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Looking Beyond the Diagnosis: U. of U. Nursing Professor Seeks Grassroots Approach to Health Care

Feeling frustrated, scared, and alone, Sara Hart once tried to leave the nursing profession. Instead, Hart, PhD, assistant professor at the University of Utah College of Nursing, got curious, dove deep and is now changing healthcare for the better. “These are human beings and our professions can get overly focused on disease,” Hart said. “Instead of focusing on the person, all we see is a diagnosis and want to treat it and move on.”

Hart’s curiosity and dedication have paid off. She was named a Gold Humanism Scholar at the Harvard Macy Institute, a distinguished honor where she will receive leadership training to transform her ideals into reality.

Her curiosity began during her undergraduate studies at Rockhurst University in Kansas City. She observed an elderly woman living alone in a community that didn’t have public transportation and without access to preventative care, receive acute care again and again. “I felt a sense of real frustration and curiosity- why is it this way? The problem I saw and continue to see is a lack of integration. We spend a lot of time and money treating human disease and don’t spend much on human health.”

Heart Se Office

That was a pivotal moment. The daughter of a nurse, Hart went on to earn her master’s degree and PhD in public health at the University of Maryland, and worked for the U. S. Surgeon General. Hart and her husband, Edward Hart, M.D., a pathologist at the University, are from the Midwest and have two young children.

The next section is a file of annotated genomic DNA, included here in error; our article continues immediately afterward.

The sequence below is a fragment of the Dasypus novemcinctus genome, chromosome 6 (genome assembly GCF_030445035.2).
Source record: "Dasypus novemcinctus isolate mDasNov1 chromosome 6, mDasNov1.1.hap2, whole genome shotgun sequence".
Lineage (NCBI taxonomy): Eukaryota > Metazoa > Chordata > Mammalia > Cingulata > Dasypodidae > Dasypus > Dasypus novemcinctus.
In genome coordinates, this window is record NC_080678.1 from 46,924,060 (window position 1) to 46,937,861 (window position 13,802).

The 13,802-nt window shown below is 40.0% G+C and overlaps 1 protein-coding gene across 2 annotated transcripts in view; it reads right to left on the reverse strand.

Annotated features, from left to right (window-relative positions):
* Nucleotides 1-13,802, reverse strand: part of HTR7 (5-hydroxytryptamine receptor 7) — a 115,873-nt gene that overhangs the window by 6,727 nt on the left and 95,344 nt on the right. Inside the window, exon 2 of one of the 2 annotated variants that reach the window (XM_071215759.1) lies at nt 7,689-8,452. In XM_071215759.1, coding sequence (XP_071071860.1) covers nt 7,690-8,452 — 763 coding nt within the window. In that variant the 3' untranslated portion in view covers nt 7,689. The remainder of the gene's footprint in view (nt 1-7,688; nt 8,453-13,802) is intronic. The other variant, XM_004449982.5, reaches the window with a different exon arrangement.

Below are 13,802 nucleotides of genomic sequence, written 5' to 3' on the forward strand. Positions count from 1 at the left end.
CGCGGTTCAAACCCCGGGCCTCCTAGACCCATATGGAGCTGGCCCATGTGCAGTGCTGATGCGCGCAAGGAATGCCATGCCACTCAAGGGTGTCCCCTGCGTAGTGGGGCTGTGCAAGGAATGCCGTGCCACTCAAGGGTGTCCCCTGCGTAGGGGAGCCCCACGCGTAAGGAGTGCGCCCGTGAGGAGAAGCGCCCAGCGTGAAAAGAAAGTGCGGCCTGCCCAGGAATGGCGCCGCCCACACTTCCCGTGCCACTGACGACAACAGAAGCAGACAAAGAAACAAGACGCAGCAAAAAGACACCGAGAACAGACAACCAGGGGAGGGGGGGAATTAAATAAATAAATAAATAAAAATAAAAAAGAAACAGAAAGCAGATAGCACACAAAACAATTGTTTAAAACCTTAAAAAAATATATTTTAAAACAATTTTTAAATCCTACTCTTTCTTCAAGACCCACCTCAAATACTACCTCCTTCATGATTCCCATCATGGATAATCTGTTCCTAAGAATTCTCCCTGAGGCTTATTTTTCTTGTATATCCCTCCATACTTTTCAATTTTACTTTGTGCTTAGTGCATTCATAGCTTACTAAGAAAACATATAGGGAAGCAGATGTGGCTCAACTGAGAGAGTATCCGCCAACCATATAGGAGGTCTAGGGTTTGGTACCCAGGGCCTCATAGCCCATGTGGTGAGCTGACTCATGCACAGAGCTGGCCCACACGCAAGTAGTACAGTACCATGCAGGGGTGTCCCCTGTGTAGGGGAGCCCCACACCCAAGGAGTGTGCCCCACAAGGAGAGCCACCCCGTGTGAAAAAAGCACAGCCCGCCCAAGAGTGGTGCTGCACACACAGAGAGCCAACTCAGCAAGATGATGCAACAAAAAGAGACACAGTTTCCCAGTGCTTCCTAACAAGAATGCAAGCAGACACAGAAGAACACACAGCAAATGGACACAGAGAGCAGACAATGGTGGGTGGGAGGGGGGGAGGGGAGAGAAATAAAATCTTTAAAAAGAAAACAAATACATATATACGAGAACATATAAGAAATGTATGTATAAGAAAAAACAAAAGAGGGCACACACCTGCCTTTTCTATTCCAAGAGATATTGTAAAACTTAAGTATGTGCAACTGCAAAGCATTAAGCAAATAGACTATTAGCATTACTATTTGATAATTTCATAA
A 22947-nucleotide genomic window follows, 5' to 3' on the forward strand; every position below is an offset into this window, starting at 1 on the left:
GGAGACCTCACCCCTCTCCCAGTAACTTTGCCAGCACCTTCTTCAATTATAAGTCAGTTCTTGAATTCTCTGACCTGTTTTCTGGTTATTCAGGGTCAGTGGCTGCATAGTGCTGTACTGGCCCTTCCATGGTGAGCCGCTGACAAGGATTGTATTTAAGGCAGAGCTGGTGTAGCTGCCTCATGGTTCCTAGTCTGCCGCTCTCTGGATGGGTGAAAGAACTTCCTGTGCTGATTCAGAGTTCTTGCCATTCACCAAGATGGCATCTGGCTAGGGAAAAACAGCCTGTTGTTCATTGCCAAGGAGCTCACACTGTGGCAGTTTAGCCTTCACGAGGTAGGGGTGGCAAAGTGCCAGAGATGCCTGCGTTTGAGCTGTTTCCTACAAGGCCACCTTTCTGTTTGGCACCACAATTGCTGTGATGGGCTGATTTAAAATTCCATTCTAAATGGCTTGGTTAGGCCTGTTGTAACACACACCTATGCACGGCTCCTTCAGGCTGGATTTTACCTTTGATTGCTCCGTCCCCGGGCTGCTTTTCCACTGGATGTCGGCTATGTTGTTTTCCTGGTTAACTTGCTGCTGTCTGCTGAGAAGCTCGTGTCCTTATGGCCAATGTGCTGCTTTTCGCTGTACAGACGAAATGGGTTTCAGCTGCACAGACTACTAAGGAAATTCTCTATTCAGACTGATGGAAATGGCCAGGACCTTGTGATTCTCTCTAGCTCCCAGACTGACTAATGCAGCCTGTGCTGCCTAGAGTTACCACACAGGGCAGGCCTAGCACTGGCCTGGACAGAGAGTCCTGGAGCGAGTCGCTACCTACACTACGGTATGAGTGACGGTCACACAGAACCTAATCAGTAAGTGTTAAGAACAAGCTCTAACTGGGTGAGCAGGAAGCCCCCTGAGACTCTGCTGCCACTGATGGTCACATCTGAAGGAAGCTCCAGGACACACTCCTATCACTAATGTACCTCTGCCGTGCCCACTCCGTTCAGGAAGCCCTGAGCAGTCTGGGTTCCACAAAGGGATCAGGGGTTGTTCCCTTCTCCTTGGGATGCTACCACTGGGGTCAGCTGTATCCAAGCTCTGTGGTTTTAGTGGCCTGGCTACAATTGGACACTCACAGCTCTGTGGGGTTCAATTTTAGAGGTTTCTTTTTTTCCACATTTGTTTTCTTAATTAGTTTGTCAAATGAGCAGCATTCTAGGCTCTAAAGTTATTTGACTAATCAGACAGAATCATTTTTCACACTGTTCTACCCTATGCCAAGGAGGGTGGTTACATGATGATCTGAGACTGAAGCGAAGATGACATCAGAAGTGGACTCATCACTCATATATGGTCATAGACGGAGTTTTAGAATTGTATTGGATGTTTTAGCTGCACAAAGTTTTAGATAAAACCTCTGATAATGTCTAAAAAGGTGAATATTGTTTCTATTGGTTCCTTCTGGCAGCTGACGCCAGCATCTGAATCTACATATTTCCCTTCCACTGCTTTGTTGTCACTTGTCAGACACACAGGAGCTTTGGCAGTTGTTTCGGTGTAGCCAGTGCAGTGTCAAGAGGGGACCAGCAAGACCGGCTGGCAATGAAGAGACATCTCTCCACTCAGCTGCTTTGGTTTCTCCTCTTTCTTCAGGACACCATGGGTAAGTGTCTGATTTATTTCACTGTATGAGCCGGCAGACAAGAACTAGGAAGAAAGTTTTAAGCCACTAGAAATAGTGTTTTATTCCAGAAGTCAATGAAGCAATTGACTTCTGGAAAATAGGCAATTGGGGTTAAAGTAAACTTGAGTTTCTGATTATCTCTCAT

Hart seeks a systems-level intervention for better health, and collaboration for positive change in policy and legislation. “If the structure of healthcare delivery had a broader lens— keeping people healthy, managing chronic disease, we could flip our work so the majority of work is keeping people healthy instead of just intervening in crisis.”

Hart hopes to inspire an inter-professional approach where students ask, ‘Who is the patient? What does her world look like?’ 

“We bring patients into the hospital, we take off their clothes, we segregate them from their families,” Hart said. “We take away their identities. We need to ask, ‘What drove the patient’s experience? Was she unable to access early intervention? Does she have the literacy skills to get the care she needs?’”

For Hart, it’s a whole-person approach to patient care that extends to the community. She’s happiest guiding students to seek positive changes in healthcare, one patient at a time.

“When they can see the human being underneath the patient, everyone is better off.”